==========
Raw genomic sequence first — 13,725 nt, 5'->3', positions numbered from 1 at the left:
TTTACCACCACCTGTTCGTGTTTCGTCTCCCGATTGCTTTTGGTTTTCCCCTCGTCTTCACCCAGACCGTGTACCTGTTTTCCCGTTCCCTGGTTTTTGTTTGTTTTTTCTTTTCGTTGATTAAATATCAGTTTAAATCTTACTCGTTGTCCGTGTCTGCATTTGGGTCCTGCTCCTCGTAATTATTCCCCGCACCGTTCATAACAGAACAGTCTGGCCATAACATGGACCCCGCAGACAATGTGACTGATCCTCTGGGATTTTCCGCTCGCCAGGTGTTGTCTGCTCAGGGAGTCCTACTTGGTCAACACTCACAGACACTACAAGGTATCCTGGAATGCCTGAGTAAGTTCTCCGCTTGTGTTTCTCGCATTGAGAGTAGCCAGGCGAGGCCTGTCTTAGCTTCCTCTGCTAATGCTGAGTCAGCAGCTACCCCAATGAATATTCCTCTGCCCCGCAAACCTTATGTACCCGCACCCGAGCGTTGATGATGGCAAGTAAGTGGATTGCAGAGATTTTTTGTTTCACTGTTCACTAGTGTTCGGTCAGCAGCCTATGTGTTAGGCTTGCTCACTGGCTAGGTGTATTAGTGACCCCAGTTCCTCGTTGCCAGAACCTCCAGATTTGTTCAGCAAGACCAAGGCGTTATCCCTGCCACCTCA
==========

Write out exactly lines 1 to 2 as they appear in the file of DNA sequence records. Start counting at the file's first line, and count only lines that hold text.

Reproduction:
Raw genomic sequence first — 13,725 nt, 5'->3', positions numbered from 1 at the left:
TTTACCACCACCTGTTCGTGTTTCGTCTCCCGATTGCTTTTGGTTTTCCCCTCGTCTTCACCCAGACCGTGTACCTGTTTTCCCGTTCCCTGGTTTTTGTTTGTTTTTTCTTTTCGTTGATTAAATATCAGTTTAAATCTTACTCGTTGTCCGTGTCTGCATTTGGGTCCTGCTCCTCGTAATTATTCCCCGCACCGTTCATAACAGAACAGTCTGGCCATAACATGGACCCCGCAGACAATGTGACTGATCCTCTGGGATTTTCCGCTCGCCAGGTGTTGTCTGCTCAGGGAGTCCTACTTGGTCAACACTCACAGACACTACAAGGTATCCTGGAATGCCTGAGTAAGTTCTCCGCTTGTGTTTCTCGCATTGAGAGTAGCCAGGCGAGGCCTGTCTTAGCTTCCTCTGCTAATGCTGAGTCAGCAGCTACCCCAATGAATATTCCTCTGCCCCGCAAACCTTATGTACCCGCACCCGAGCGTTGATGATGGCAAGTAAGTGGATTGCAGAGATTTTTTGTTTCACTGTTCACTAGTGTTCGGTCAGCAGCCTATGTGTTAGGCTTGCTCACTGGCTAGGTGTATTAGTGACCCCAGTTCCTCGTTGCCAGAACCTCCAGATTTGTTCAGCAAGACCAAGGCGTTATCCCTGCCACCTCA